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Past Articles Library | Plant Propagation | Cutting and Rooting Rose Cuttings


If you have a beautiful rose bush and want to produce more of them like that bush, you can take cuttings and grow them into rose bushes.  In essence, you clone the rose bush.  You should be aware that most hybrid roses are patented and you are not supposed to take cuttings and grow more bushes.  You are supposed to buy them at the nursery.  However, if your rose bush is not patented, you can take cuttings and reproduce the rose bushes easily enough.

In order to start the rose, first you have to take the cutting.  This is best done in the spring or the early fall.  Temperatures near 100 degrees or closer to 32 degrees are not conducive to taking cuttings.  Roses are semi-dormant then and won’t grow well.

Cut the terminal end of the new wood six inches below the end.  Make sure there are at least three bud eyes on the cutting.  Strip all the leaves off the rose cutting except for the top two.  Leave those on the cutting.  Now scrape an inch of the cambium, the green layer on top of the rose cutting, off of the bottom of the cutting.  This wounds the rose and makes it more likely to form roots.  Dip the bottom of the cutting in rooting hormone, preferably Hormax #8. 

There is a wide choice of steps to take next.  Here are the best ways to root your cutting:

  • Some people with really green thumbs can stick the cutting in moist soil outside, where they want it to grow.  You will need to keep the cutting moist until it roots.  This method works best in temperate climates.
  • A variation on the stick in the mud is a stick covered with a quart jar to form a humid microclimate that encourages the cutting to root itself.  You will have to keep the soil moist by watering around the outside of the jar or the cutting will dry out.  It will take a couple of months to develop roots using this method.  You can remove the jar when the rose cutting starts to grow and puts out green leaves.
  • The baggie method.  This one involves putting the cuttings in two inch pots full of soil, then putting the pots in a gallon zip lock bag.  Four two inch pots fit in one bag.  This one has a poor success rate because of limited air circulation.  The cuttings tend to rot.
  • A misting chamber.  One of the more successful ways of growing cuttings into new rose plants is to build a misting chamber that will keep them at the optimum level of moisture.  You place the cuttings in two inch pots.  Each pot goes in the misting chamber.  You have misting nozzles going into the chamber that turn on and water the cutting.  Timers can be used to tell the mister when to turn on, or you can manually turn the misters on when you notice the humidity has dropped.  You have to be careful with this model:  too much water and the cuttings rot, too little water and they wilt and fail to root.  There are commercial misting chambers with controls if you cannot build your own.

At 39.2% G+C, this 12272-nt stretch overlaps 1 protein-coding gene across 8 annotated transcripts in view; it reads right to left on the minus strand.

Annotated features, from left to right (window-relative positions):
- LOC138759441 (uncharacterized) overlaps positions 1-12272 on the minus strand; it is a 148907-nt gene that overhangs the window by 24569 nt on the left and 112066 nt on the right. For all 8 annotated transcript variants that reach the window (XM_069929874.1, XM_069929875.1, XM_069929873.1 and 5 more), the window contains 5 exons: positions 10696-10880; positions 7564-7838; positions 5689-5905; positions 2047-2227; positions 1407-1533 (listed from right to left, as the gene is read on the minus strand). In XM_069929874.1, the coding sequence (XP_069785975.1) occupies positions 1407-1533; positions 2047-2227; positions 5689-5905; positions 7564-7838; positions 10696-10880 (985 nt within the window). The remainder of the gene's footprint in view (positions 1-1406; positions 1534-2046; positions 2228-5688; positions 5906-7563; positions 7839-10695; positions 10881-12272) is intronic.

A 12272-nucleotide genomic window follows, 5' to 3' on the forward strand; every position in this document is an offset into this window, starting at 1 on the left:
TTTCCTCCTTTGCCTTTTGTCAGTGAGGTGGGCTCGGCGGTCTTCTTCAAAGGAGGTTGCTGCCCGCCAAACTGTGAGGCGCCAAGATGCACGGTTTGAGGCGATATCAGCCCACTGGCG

• What about the rose cutting and the potato?  This method is making the rounds on the internet.  You prepare rose cuttings as instructed above.  Dig a trench approximately six inches deep.  Do this in an out of the way part of the garden that gets afternoon shade so the cuttings do not get too hot.  Place two inches of sharp sand in the bottom of the trench.  This is available from nurseries or big box stores.  Take one small potato per cutting.  Make a hole in the potato and place the bottom end of the cutting into the hole.  Bury the potato in the trench so that the cuttings are about two thirds covered.  Firm the dirt around them and water them in.  Supposedly, the potato keeps the bottom end of the cutting moist and fed until it can develop roots.  I know of no research that has demonstrated this works, but you may wish to try it with a cutting or two.

What type of potting soil you use in your attempt to root the cuttings matters.  The best blend is fifty percent perlite and fifty percent potting soil.  This drains well and lets lots of air circulate around the cutting, stimulating it to root. Use this blend of soil in your two inch pots to give your cuttings a better chance of rooting.

Some additional tips:

  • Use sharp shears to cut your cuttings from the plant.  You do not want to crush the stem of the cutting and dull shears will do just that.
  • Do not try to root cuttings from roses with any diseases, even if it is a prize plant.  All you will do is end up with a bunch of infected cuttings that may even spread the problem all over your garden.  This is especially true of rose rosette disease.  The cuttings may look healthy, but the virus is already in them.
  • Using the rooting hormone increases your success rate, but you can still succeed without it.
  • Be sure and label your rose cuttings as it will be a long time before you can tell which cutting is from which plant.
  • Rooting takes four to eight weeks, depending on weather and rose variety.  Err on the side of caution if you are not sure the cutting is rooted yet.
  • The rose cuttings need to be moist at all times and have good air circulation and sunlight.  They will root faster in full sunlight.

Being able to reproduce any rose from what is essentially a stick is a fun and rewarding part of growing roses.  Many people drive around old cemeteries and homesteads looking for forgotten roses.  When they find one, they take some cuttings and add that rose to their collection.  Good luck with you rooting efforts.


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Rotate Certain Crops

Avoid planting potatoes and tomatoes where they grew last year. They carry the same diseases, so it's best to rotate them.

You'll have much healthier plants, and more successful crops.

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